Ryanair delivered a petition to the European Commission on Wednesday, supported by 1.1 million passenger signatures, for the Community Executive to force France to allow overflights through its territory, which are now being canceled in large numbers due to the controllers’ strike in that country.
After delivering the signatures at the office of the Commission president, Ursula von der Leyen, the CEO of the Irish airline, Michael O’Leary, told a press conference in Brussels that it is “unacceptable” that France is canceling overflights for their territory “disproportionately” because of the strike, while protecting their domestic flights using minimum service legislation.
The leading low-cost airline in Spain and in Europe by number of passengers has been unsuccessfully asking the Commission to protect the freedom of movement of Europeans and the aviation sector since the strike began at the beginning of this year, and which has been settled in these first five months of 2023 with 57 days of strikes. Now, he is taking a new step in his claims with the delivery of more than a million signatures.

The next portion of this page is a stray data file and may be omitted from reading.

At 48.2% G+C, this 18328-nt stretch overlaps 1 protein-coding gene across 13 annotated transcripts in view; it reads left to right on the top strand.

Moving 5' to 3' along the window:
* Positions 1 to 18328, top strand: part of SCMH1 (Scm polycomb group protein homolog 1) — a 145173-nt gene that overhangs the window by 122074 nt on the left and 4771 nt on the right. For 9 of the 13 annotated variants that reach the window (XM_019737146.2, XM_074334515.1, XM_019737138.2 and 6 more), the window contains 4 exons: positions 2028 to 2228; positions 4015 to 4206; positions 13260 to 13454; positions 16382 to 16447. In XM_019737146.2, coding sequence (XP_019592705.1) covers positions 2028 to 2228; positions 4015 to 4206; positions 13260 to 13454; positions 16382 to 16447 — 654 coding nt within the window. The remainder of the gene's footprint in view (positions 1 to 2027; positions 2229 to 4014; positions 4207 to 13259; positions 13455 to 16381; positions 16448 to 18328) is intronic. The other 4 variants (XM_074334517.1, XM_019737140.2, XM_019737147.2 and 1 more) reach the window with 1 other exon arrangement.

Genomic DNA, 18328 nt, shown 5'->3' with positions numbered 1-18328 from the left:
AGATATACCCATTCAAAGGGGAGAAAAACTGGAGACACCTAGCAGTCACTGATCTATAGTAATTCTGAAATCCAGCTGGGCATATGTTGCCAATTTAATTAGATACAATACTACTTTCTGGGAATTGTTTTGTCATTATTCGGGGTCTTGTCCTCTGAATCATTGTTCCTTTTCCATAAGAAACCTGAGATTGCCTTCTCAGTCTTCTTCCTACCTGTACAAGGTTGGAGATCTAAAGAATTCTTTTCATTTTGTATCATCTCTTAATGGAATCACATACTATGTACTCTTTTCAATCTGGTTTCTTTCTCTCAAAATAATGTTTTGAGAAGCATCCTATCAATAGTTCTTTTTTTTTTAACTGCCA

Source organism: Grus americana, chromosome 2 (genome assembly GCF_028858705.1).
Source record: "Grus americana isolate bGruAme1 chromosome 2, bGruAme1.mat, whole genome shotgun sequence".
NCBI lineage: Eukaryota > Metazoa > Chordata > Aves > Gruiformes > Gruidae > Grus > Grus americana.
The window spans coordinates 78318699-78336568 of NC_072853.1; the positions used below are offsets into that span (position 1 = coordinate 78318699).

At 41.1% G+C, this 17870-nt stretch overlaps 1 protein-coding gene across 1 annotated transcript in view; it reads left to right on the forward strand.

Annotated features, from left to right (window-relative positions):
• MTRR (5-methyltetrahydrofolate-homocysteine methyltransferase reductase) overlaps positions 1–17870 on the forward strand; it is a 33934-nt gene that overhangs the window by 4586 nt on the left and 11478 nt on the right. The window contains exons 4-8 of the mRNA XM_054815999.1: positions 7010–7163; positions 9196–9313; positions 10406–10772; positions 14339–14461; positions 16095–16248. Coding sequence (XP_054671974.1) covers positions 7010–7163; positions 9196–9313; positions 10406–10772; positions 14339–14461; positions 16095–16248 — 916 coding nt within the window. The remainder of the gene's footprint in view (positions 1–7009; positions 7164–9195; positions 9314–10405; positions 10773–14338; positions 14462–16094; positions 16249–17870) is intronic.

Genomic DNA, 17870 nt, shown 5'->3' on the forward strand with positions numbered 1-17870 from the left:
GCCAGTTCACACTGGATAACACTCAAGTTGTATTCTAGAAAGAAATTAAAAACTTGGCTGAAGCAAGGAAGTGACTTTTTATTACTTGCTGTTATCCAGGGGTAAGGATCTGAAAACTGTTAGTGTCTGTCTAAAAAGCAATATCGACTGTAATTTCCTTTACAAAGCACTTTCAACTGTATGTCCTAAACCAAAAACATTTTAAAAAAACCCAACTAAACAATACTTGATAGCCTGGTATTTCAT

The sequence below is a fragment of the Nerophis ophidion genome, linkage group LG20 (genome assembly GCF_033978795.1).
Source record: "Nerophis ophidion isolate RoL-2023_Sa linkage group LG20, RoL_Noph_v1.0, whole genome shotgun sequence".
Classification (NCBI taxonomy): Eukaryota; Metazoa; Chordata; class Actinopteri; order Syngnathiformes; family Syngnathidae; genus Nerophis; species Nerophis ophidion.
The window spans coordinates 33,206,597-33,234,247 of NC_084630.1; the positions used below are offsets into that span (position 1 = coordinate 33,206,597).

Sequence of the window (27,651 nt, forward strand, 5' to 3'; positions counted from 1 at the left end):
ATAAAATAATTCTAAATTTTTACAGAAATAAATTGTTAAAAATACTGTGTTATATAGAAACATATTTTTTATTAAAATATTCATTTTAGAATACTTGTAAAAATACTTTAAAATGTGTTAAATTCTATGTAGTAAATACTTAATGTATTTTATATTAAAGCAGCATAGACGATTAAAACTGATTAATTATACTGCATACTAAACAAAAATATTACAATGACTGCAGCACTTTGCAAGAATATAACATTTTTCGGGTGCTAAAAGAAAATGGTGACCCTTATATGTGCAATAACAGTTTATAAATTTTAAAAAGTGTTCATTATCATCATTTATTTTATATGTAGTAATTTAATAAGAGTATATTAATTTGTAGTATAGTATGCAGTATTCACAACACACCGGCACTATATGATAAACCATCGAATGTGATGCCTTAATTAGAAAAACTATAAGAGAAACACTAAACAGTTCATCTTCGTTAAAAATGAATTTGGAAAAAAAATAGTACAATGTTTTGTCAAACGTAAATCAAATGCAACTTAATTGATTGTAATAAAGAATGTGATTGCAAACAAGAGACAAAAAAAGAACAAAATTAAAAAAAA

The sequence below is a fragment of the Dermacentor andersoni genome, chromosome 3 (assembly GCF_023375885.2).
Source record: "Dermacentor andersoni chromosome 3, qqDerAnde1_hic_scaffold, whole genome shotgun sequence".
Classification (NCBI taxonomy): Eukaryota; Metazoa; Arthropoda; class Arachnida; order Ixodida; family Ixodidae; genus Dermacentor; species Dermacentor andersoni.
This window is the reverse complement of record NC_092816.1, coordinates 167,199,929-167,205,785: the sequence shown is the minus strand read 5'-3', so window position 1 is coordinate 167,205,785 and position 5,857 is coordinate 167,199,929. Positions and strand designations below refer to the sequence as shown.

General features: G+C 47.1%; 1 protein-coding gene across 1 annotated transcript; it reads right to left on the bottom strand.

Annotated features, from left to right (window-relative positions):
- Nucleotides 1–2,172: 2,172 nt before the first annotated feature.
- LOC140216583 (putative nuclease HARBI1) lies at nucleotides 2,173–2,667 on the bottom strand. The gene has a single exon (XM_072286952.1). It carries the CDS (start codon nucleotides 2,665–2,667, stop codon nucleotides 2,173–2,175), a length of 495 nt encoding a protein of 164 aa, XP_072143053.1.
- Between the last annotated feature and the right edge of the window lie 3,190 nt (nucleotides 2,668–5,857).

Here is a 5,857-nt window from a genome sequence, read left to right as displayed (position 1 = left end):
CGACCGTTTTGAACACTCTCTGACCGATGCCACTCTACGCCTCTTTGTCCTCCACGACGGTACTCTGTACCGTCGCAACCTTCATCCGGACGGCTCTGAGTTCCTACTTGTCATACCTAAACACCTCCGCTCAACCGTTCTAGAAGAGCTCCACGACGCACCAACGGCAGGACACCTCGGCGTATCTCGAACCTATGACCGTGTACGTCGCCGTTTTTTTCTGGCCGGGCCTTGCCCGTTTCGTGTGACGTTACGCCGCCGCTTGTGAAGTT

O’Leary called on the EU Government to protect 100% of overflights through French airspace, as Greece, Italy and Spain are already doing in the face of strikes by their controllers. He also demands that if controller strikes require cancellations, they be assigned to domestic or short-haul flights to or from the affected state; that binding arbitration be imposed for air traffic control disputes prior to the strike; and that a notice of 21 days is required for the strike and 72 hours for the participation of the employees.
Ryanair has canceled 1,200 flights since January because of this strike, affecting 216,000 passengers, and has had delays in 17,600 flights, with 3.2 million customers who have suffered delays.
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